Age, sex, CCI score, clinical stage at first diagnosis, and recurrence-free interval were significant independent predictors according to multivariate Cox regression analysis (Table (Table3).3). Age ≥ 65 years, CCI score > 6, advanced clinical stage at first diagnosis, and recurrence-free interval < 1 year were significant independent prognostic risk factors for overall survival identified in both univariate and multivariate Cox regression analyses (Table (Table3).3). Recurrence duration from cancer diagnosed > 1 year, CCRT, and surgery with or without RT or CT were significant independent prognostic protective factors of overall survival (denoted by HRs and 95% confidence intervals [CIs]) were 0.69 (0.63-0.76, p < 0.001) for recurrence-free interval of >1 year, 0.70 (0.62-0.79, p < 0.001) for CCRT, and 0.37 (0.34-0.42, p < 0.001) for surgery with or without RT or CT in both univariate and multivariate Cox regression analyses (Table (Table33).

Table 3
Cox regression analysis for the risk of death among recurrent HNSCC patients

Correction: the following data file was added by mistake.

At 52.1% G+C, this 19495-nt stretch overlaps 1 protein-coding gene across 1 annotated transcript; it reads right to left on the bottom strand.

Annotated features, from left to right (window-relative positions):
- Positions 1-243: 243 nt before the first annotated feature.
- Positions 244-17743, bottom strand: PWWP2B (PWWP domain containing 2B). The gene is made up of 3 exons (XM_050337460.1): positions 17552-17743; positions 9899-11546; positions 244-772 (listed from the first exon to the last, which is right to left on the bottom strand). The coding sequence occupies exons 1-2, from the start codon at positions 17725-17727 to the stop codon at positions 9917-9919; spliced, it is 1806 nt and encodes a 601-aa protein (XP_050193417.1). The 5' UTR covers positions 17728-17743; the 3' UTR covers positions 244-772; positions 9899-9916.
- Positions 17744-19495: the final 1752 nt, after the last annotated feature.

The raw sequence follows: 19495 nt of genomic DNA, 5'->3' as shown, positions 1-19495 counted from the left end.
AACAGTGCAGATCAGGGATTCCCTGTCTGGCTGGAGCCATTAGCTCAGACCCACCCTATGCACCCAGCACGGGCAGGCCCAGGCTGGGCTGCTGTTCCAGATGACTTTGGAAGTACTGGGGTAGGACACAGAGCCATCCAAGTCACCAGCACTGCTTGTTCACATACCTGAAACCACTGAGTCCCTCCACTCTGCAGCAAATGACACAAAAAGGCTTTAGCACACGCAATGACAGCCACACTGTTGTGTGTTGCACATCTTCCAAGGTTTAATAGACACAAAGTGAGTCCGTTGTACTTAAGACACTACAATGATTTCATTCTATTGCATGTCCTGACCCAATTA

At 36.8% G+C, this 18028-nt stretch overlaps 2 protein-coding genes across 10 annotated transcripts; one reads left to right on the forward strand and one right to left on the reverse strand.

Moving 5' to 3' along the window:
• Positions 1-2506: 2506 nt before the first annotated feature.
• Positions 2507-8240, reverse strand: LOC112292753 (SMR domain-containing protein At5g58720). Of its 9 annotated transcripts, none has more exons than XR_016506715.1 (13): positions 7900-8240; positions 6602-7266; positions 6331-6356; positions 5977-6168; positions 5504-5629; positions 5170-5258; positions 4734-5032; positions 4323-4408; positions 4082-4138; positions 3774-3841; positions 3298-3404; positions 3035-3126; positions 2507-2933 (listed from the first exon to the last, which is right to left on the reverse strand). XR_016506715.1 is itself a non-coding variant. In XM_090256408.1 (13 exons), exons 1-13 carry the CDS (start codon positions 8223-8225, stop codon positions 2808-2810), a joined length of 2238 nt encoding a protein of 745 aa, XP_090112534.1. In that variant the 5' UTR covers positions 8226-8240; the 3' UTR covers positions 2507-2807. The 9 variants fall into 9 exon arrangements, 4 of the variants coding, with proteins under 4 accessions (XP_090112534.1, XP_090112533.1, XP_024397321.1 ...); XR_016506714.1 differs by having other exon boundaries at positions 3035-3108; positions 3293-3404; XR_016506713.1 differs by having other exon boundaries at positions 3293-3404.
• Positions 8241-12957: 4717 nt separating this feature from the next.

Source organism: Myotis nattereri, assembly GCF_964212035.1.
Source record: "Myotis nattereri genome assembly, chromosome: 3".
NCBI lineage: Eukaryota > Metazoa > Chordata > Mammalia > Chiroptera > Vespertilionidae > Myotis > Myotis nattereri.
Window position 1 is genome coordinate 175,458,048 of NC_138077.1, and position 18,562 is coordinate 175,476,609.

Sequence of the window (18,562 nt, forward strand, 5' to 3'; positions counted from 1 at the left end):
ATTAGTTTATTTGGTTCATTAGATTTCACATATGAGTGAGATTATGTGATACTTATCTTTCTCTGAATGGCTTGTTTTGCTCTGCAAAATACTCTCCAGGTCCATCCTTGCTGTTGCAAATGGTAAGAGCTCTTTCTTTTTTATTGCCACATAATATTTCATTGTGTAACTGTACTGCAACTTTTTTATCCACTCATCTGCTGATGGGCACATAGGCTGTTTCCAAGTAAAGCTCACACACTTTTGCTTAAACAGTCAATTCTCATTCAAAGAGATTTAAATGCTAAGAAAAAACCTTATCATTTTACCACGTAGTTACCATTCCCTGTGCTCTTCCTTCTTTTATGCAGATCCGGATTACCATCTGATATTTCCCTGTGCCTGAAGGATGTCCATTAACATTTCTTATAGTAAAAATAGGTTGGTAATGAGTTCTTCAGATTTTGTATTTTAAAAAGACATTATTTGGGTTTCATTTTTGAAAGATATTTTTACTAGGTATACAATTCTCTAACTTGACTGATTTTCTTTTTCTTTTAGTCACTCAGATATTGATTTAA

Stratified analysis was performed to evaluate the mortality risk among treatment modalities for different recurrent cancer stages (stages I and II as well as III and IV) and sites (oral and nonoral cavity; Tables Tables44 and and5).5). A stratified Cox proportional hazard model was used to analyze the risk of death and the associated treatment modality among recurrent HNSCC patients (Table (Table4).4). Groups 2, 3, and 4 functioned as the control arm (Group 1) for investigating the mortality risk after treatments. After adjustment for age, sex, CCI score, clinical stage at first diagnosis, and recurrence-free interval, adjusted HRs (aHRs; 95% CIs) for overall mortality in recurrent clinical stages I and II were 0.63 (0.45-0.89, p = 0.009), 0.65 (0.52-0.83, p < 0.001), and 0.32 (0.26-0.40, p < 0.001) in Groups 2, 3, and 4, respectively (Table (Table4),4), whereas those for overall mortality in recurrent clinical stages III and IV were 1.23 (0.99-1.52, p = 0.062), 0.69 (0.60-0.79, p < 0.001), and 0.39 (0.34-0.44, p < 0.001) for in Groups 2, 3, and 4, respectively. Another stratified analysis was performed to evaluate the mortality risk among treatment modalities for patients with oral and nonoral cavity HNSCCs: among patients with recurrent oral cavity HNSCCs, aHRs (95% CIs) for overall mortality were 1.01 (0.83-1.23, p = 0.952), 0.73 (0.64-0.83, p < 0.001), and 0.38 (0.34-0.43, p < 0.001) in Groups 2, 3, and 4, respectively, whereas among those with recurrent nonoral cavity HNSCCs, aHRs were 0.97 (0.59-1.58, p = 0.891), 0.52 (0.39-0.71, p < 0.001), and 0.33 (0.25-0.43, p < 0.001) in Groups 2, 3, and 4, respectively (Table (Table4).4). Considering both recurrent clinical stages and sites, the stratified Cox proportional hazard model for the risk of death and the associated treatment modality among recurrent HNSCC patients were analyzed (Table (Table5).5). This stratified analysis was performed to evaluate the mortality risk among treatment modalities for oral and nonoral cavity HNSCC patients with recurrent clinical stages I and II or III and IV; among patients with recurrent oral cavity HNSCCs with recurrent early stages, aHRs (95% CIs) for overall mortality were 0.62 (0.43-0.89, p = 0.009), 0.68 (0.53-0.86, p = 0.002), and 0.32 (0.26-0.41, p < 0.001) in Groups 2, 3, and 4, respectively, whereas they were 1.28 (1.01-1.62, p = 0.041), 0.72 (0.62-0.84, p < 0.001), and 0.40 (0.35-0.46, p < 0.001) in Groups 2, 3, and 4, respectively, among those with recurrent oral cavity HNSCCs with recurrent advanced stage (Table (Table5).5). Among patients with recurrent nonoral cavity HNSCCs at recurrent early stages, aHRs (95% CIs) for overall death were 0.90 (0.26-3.06, p = 0.859), 0.48 (0.17-1.43, p = 0.188), and 0.26 (0.10-0.63, p = 0.003) in Groups 2, 3, and 4, respectively, whereas they were 0.98 (0.56-1.69, p = 0.928), 0.53 (0.38-0.73, p < 0.001), and 0.33 (0.25-0.43, p < 0.001) in Groups 2, 3, and 4, respectively, among those with recurrent nonoral cavity HNSCCs with recurrent advanced stage (Table (Table55)